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Brandeis University's Community Newspaper — Waltham, Mass.

Director of FPTC premiere speaks to Hoot

Published: September 29, 2006
Section: Arts, Etc.

This week, I had the chance to sit down and speak with Katie Nadworny 09, the director of the Free Play Theatre Cooperatives first production, Summer Evenings in Des Moines by Charles Mee.

Hoot: Why did you choose to direct this play?

Katie Nadworny: I knew I wanted to direct something and I knew I didnt want to do a traditional play. I started perusing the Charles Mee website and I read this one, and I liked it a lot. I liked Big Love when the BTC did it, so I thought this would be kind of cool. I knew about the Gluck lobby before I read the play because some friends and I had decided to look for alternate theatre spaces, and I really liked the way the play and the space went together.

Hoot: Usdans Gluck lobby is an unusual choice for a theatrical venue. How have rehearsals been going?

KN: Its been a lot of fun. I know my actors were a little skeptical at first, but theyve come over to my side. When youre first like, Oh, I got into a play, and its being performed in the Gluck lobby, it sort of seems less legitimate, but I chose this space. Its been fun playing in this space, figuring out what we have, what we can use to create things. Its fun. It makes your brain go in different directions, which is a good thing.

Hoot: How would you describe Summer Evenings to someone unfamiliar with it?

KN: This isnt a very easy show to describe, which I had a lot of trouble with around audition time when people would ask, Whats your play about? Its not a traditional play, there are so many tangents in it, theres a scene and then suddenly theres a square dance If I was to give you any sort of plot description, Id say its about these people who decide to leave mainstream society and come to this other carnival-like place where they try and make connections with each other. Theyre all sort of outsiders from society or have come into conflict with whats considered normal. Now these characters have to figure out how they fit into the scheme of things.

Hoot: Summer Evenings will be the first production of the newly-formed Free Play Theatre Cooperative. What are your thoughts on this new group whose premiere you are directing?

KN: I think its fantastic. I love Free Play. My friend Allison [Vanouse 09] and I were frustrated with theatre opportunities at Brandeis, so we talked to Eric Hill [chair of THA], and he said, Well, its funny you should come to me, because Josh Mervis [08] and Brian Paternostro [07] are starting this new thing. We thought this was just fantastic, so we got in touch with them and they were excited that we were into it. I knew I wanted to direct, so they told me, Find a play, and well go from there. There are a lot of people on campus, I think, who view it with hostility and see it as competing. It probably will be competing for actors, but its doing a different thing than the UTC is. I like the flexibility to try out different things, to do different things. Being able to say, Hey, I want to do this play, I have these ideas, I want to take some risks and do it in the Gluck lobby, and for them to say, Yeah, thats cool, I think thats amazing.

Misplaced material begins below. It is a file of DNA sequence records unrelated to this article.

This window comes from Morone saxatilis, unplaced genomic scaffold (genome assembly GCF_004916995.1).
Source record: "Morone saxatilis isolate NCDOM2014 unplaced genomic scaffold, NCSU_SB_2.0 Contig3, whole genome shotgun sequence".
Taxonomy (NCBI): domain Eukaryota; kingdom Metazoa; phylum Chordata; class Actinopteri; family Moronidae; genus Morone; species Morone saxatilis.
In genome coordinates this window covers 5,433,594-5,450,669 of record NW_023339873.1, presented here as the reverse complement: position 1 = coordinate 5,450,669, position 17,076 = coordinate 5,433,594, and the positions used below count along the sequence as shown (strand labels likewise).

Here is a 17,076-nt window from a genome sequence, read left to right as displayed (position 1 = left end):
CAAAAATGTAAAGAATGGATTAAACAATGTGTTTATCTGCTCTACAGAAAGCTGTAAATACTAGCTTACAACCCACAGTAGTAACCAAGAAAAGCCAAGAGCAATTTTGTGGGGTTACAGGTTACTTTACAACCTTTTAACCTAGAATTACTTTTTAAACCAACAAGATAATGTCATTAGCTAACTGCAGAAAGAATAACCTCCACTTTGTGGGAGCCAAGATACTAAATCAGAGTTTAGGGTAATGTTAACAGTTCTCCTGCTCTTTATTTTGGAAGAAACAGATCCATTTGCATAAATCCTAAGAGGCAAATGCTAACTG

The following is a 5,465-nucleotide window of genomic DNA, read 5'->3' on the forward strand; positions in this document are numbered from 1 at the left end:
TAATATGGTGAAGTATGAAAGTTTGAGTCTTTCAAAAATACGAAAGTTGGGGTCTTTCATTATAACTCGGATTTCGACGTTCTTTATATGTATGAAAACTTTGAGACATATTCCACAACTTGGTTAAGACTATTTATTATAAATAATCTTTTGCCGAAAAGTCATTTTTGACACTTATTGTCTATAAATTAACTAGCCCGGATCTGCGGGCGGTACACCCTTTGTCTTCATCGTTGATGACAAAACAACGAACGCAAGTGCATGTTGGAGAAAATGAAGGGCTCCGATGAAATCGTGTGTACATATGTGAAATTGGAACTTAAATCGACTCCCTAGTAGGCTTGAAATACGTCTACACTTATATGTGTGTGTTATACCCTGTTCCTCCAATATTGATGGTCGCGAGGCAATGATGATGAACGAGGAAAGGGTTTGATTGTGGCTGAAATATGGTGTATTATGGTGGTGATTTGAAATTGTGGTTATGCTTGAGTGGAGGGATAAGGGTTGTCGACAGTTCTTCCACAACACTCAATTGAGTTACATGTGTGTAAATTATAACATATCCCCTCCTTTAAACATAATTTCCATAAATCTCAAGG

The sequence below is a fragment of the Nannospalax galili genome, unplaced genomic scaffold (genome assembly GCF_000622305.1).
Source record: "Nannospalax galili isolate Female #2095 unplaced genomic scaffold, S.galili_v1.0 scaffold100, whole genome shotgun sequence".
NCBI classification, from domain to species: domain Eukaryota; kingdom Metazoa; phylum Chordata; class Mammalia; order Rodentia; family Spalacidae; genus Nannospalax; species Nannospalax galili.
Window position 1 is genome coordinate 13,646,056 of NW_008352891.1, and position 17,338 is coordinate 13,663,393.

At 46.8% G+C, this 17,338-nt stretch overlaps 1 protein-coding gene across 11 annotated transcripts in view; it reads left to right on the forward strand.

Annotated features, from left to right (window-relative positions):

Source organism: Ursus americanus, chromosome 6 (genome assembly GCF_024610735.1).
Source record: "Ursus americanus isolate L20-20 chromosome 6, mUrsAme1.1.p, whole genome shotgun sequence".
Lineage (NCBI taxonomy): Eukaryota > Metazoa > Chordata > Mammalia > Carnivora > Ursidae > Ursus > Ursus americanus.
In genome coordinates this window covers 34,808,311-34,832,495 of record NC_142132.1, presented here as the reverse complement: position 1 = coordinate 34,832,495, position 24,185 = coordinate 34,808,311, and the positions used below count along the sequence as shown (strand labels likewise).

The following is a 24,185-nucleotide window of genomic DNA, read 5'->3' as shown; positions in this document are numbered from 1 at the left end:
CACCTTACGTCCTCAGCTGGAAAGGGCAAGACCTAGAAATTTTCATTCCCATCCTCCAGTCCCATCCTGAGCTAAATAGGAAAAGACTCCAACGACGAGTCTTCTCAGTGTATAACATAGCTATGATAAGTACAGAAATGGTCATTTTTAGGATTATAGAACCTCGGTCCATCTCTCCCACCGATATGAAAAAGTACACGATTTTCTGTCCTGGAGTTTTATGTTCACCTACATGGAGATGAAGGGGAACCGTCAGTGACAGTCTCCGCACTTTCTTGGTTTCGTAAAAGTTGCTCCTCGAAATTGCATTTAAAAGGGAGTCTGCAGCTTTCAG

Hoot: You actually possess a substantial amount of directing experience from high school. What was one of your directorial highlights from before Brandeis and how do your experiences there connect to your work on this show?

KN: I started directing as a sophomore in high school, and I did nine projects over those three years. The last thing I did my senior year of high school was this version of Alice in Wonderland that was created by an avant-garde theatre group called The Manhattan Project. It was a crazy, crazy thing: 6 actors, no set, and the actors were all the characters;

they were the mushrooms, they were the croquet set. It was awesome. It was very physical, it was a lot of spinning, throwing, running around;

it was very cool. I wanted to build off of that and do something that wasnt focused on sets and was more focused on creating the plays world physically. I love the sort of craziness of taking crazy ideas, putting them in and making them work. I told my cast when we first came together, If you have any crazy ideas or impulses, tell me and I can try and fit them into the play. When we were all sitting around waiting for someone at rehearsal one day, someone asked, Hey, do these windows open? I said, Yeah, I was walking by the other day and saw them open, I was wondering if anyone could fit through them so we could use them as an entrance. Two minutes later, the whole cast is trying to climb through the windows.

Hoot: What productions are you looking forward to seeing this semester?

KN: I have a couple friends in The Physician of his Honor and I think Eric Hill is great, I loved The Bacchae last year, so Im looking forward to that. And obviously, everything in Free Play Im excited about Im probably going to see them all, Ill tell you what Im excited about after I see them.

Hoot: The Gluck is a very small space. How many people will be able to squeeze into the audience and what are your performance dates?

KN: I know we can definitely fit 24 people, were going to try to fit about thirty. We are going to do three, possibly four shows;

Im trying to get one for Sunday night. We will be performing Oct. 19 through Oct. 22 if we do add the Sunday performance. All the performances will be at night.